Came through here reading some old posts... very interesting to read about what the markets were doing pre-crash, then I remember how even one year ago we knew that the US economy was on shaky ground already. Amazing how much the situation deepened even since the, and how much some commentators say it will still continue, that we're "just getting started."
This week The Money Writers are doing a little group project in highlighting and analyzing our investments. It is interesting to see how different the portfolios strategies being used stack up against each other. The participants and YTD results of this project are:
- Brip Blap: -9.85%
- Lazy Man: -7.22%
- Million Dollar Journey: -1.35%
- Money Smart Life: - a lot
- My Dollar Plan: -7.8%
- The Digerati Life: -7.3%
- The Sun: -12.2%
In order to analyze any investment, you really have to put it into perspective. It isn’t the raw numbers that determine how well or poorly a portfolio is doing, but how it is doing relative to the goals and objectives. Obviously, capital preservation or a time horizon of just a few years will be much different than someone looking for growth over the next few decades.
So, for my portfolio I’m going to be taking a look at both my wife’s accounts and my own, which share a common goal: retirement. Obviously our total picture is made up of other assets such as a house and cash in the bank, but these aren’t really a part of our retirement goals in terms of setting up an asset allocation, so they won’t be factored into the performance or overall portfolio.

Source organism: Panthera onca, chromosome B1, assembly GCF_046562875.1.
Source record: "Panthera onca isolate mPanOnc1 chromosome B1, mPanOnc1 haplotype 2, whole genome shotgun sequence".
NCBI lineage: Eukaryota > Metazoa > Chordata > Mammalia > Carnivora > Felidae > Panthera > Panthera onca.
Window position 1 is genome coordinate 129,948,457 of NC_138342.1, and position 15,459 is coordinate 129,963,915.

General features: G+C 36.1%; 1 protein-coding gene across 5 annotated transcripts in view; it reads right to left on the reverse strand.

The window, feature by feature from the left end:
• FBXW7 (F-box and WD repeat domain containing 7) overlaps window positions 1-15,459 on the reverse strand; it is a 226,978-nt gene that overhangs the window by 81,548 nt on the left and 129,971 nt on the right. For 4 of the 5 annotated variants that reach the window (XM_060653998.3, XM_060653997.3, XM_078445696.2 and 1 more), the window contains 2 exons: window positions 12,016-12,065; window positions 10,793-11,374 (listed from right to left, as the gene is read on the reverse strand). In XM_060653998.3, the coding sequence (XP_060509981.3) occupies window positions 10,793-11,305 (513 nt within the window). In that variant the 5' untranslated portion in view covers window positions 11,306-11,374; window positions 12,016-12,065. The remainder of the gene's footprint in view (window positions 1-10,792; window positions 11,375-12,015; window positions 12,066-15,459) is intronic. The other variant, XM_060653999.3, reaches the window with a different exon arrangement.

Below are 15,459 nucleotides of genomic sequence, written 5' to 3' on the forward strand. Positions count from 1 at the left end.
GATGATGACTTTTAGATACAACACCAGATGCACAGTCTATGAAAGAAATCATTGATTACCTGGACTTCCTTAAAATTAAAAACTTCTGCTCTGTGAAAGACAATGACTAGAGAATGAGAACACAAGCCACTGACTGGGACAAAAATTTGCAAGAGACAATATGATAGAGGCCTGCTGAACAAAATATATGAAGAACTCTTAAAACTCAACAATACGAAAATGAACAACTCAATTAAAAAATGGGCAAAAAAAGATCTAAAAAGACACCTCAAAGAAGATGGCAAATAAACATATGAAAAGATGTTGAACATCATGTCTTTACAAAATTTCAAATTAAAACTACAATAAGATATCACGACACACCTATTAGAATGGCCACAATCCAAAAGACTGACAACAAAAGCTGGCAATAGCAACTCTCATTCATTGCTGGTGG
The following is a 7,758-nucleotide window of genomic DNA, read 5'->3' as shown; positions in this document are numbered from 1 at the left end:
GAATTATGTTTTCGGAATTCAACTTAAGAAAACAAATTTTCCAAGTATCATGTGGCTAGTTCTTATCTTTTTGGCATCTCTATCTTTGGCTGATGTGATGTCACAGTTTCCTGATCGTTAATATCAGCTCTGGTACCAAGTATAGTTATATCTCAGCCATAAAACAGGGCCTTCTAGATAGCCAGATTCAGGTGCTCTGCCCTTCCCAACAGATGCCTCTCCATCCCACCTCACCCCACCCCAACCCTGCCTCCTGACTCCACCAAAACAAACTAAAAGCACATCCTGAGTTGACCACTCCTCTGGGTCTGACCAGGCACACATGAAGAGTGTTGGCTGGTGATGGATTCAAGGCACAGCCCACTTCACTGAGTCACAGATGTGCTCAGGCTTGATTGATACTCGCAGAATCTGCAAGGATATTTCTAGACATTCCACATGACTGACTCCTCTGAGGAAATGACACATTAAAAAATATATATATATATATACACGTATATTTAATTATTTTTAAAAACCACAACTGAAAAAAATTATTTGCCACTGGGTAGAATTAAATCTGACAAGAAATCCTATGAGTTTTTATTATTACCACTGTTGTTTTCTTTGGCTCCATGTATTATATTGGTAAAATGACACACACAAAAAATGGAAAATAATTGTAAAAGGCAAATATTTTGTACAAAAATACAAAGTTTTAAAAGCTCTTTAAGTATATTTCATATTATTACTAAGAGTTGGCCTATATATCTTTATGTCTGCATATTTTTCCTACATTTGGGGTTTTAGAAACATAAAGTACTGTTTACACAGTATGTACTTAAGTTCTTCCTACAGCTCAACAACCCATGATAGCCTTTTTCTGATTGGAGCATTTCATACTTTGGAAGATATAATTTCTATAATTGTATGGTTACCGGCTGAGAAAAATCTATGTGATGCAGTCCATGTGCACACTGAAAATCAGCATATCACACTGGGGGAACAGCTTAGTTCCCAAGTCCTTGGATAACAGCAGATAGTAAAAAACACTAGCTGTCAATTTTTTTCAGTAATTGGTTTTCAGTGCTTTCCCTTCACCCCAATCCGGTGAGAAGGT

Let’s first take a look at the overall makeup of the portfolio. Nothing too out of the ordinary here as you can see it is about 73% stock, 21% bonds/cash, and about 6% coming up as other. In this case, the other is some commodities in the form of a few ETFs. Prior to the first of the year, I held closer to a 60/40 mix of stocks and bonds, but given the downturn that began in the 4th quarter of 2007, I started to contribute more money into stocks, which gradually moved me to the mix above. I didn’t sell any bond holdings, but just focused on putting more money into stocks. The stocks will recover from a down market faster than bonds, so I’d rather buy while the prices are cheap.